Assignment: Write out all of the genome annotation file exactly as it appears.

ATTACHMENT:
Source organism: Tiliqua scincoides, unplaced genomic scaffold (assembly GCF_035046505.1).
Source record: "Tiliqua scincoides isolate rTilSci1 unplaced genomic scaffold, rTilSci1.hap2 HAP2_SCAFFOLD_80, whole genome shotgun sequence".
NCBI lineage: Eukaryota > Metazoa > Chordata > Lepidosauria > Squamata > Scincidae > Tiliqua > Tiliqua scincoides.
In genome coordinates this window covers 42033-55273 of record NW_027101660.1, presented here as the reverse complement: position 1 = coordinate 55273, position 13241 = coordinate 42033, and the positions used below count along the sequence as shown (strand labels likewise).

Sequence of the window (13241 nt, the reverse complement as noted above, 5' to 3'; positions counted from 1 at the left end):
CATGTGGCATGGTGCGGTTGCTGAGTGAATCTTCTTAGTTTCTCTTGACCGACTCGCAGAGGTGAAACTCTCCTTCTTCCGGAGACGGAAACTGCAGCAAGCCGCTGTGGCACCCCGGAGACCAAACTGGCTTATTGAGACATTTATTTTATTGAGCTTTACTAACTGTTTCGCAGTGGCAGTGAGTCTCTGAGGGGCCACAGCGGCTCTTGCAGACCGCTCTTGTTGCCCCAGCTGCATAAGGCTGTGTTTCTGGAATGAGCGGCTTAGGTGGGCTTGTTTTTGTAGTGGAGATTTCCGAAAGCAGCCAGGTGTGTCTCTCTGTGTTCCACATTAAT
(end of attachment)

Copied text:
Source organism: Tiliqua scincoides, unplaced genomic scaffold (assembly GCF_035046505.1).
Source record: "Tiliqua scincoides isolate rTilSci1 unplaced genomic scaffold, rTilSci1.hap2 HAP2_SCAFFOLD_80, whole genome shotgun sequence".
NCBI lineage: Eukaryota > Metazoa > Chordata > Lepidosauria > Squamata > Scincidae > Tiliqua > Tiliqua scincoides.
In genome coordinates this window covers 42033-55273 of record NW_027101660.1, presented here as the reverse complement: position 1 = coordinate 55273, position 13241 = coordinate 42033, and the positions used below count along the sequence as shown (strand labels likewise).

Sequence of the window (13241 nt, the reverse complement as noted above, 5' to 3'; positions counted from 1 at the left end):
CATGTGGCATGGTGCGGTTGCTGAGTGAATCTTCTTAGTTTCTCTTGACCGACTCGCAGAGGTGAAACTCTCCTTCTTCCGGAGACGGAAACTGCAGCAAGCCGCTGTGGCACCCCGGAGACCAAACTGGCTTATTGAGACATTTATTTTATTGAGCTTTACTAACTGTTTCGCAGTGGCAGTGAGTCTCTGAGGGGCCACAGCGGCTCTTGCAGACCGCTCTTGTTGCCCCAGCTGCATAAGGCTGTGTTTCTGGAATGAGCGGCTTAGGTGGGCTTGTTTTTGTAGTGGAGATTTCCGAAAGCAGCCAGGTGTGTCTCTCTGTGTTCCACATTAAT